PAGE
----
Ordinarily it would of course back up every open project when you use ⌘Q. There is no difference between doing that and press ⌘W for every open project, in terms of how software shuts down on a Mac. Same goes for reboot, when a program gets the message from the system that it going down, it starts going through the close-window checklist on every open window, which in Scrivener will include backing up under default settings. If I shut down with five projects open, they will all back up, and so sometimes it can take a while to shut down.

So, obviously something isn’t happening as designed. It may be a good idea to reinstall the software and reset your preferences to make sure nothing is damaged with either of those things. I would then run a quick test, after doing that, of loading the Interactive Tutorial from the help menu and then quitting. Do you see a tutorial backup file pop up in the correct location?

This means that Scrivener has been pseudo-saving the file all along—that is, not actually touching the file in its Finder location—for seven weeks! All backups of X in Time Machine of X—which I add to EVERY DAY—have 7/31 as their “Modified” date!!!

If you’ve been quitting the software and rebooting regularly, then how would it be loading the information it “pseudo-saved” all this time, that you’ve been working on? Again you seem to be describing a scenario more along the lines of having copied your project at some point and ended up working in the copy you weren’t thinking you were, and then it somehow got trashed. There is otherwise no way to explain how it loaded the stuff you were writing over the past week, after rebooting or whatever.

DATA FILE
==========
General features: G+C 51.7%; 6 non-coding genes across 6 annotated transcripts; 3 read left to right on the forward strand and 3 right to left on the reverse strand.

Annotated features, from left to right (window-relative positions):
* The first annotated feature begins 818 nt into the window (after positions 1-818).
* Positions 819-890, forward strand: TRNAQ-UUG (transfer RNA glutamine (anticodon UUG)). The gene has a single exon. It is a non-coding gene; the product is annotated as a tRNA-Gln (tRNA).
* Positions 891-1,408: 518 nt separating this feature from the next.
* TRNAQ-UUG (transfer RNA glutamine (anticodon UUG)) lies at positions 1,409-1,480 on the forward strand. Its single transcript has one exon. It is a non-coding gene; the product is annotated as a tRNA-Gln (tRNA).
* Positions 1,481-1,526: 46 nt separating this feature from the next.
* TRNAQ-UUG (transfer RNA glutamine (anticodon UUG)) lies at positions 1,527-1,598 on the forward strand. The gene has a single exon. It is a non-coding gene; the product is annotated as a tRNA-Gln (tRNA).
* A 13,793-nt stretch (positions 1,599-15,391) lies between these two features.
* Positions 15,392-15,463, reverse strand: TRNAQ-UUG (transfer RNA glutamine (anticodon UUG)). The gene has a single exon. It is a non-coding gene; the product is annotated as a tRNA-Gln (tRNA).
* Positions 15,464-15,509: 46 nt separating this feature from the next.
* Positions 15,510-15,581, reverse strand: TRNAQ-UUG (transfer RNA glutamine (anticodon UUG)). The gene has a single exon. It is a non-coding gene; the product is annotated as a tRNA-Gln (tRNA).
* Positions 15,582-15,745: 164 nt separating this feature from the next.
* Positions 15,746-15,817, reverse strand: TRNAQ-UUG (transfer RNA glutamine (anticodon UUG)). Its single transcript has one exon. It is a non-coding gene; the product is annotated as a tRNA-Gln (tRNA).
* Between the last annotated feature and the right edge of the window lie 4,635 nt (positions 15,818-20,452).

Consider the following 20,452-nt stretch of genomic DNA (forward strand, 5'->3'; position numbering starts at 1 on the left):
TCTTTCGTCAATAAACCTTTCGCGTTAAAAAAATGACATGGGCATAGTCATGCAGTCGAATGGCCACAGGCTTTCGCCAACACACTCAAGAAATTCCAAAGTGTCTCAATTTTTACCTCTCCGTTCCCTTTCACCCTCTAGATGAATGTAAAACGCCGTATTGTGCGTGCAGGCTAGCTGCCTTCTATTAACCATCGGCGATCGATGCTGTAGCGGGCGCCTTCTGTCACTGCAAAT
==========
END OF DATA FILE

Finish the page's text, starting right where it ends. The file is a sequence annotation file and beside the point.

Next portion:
The other clue here is that often so much as merely loading the project will bump the modification date, which lends credence to the fact that you actually haven’t opened the copy of the project in Documents for a while now.

One last thing to check, a bit of a sanity check on the system, but are other files you’ve worked on in the past week in a good state? If your user folder seems to have been stuck at a certain point, and there aren’t many things listed in Time Machine as having changed, there may be bigger problems afoot.

Hello. Thanks for the quick reply.

  1. Firstly, have you checked in the Trash folder

Yes.

  1. The next thing I would try is using the File ▸ Find All Projects in Spotlight menu command. Go through the list and add the modification date column to the search window, looking for anything edited recently.

In the Spotlight search I have a 9/24 that was the 9/13 that I unzipped from the Scrivener backups folder (2MB), a bunch of 9/24s that I restored from Time Machine (all last modified 7/31: 900KB), but none is the 3MB file I was working on 6 hours ago.

All your other helps are very informative. And for now I’d like to find the last few weeks of RTFs. Is there anything like a temp workspace where Scrivener saves? (Like something in /var/folders/…?)

Are you positive that in the past week you have seen work you have done during that week? Sometimes I write forwards only and don’t really go back to what I’ve done in recent days, and may not notice things were not where I thought they should be. If you’ve definitely seen the work you’ve been doing, loading and closing the project as you have, then it must be somewhere, unless it was just a few moments ago thoroughly deleted by some process (you don’t happen to run any automation or system cleaning tools by any chance? If you do, do they have logs you can consult?).

All your other helps are very informative. And for now I’d like to find the last few weeks of RTFs. Is there anything like a temp workspace where Scrivener saves? (Like something in /var/folders/…?)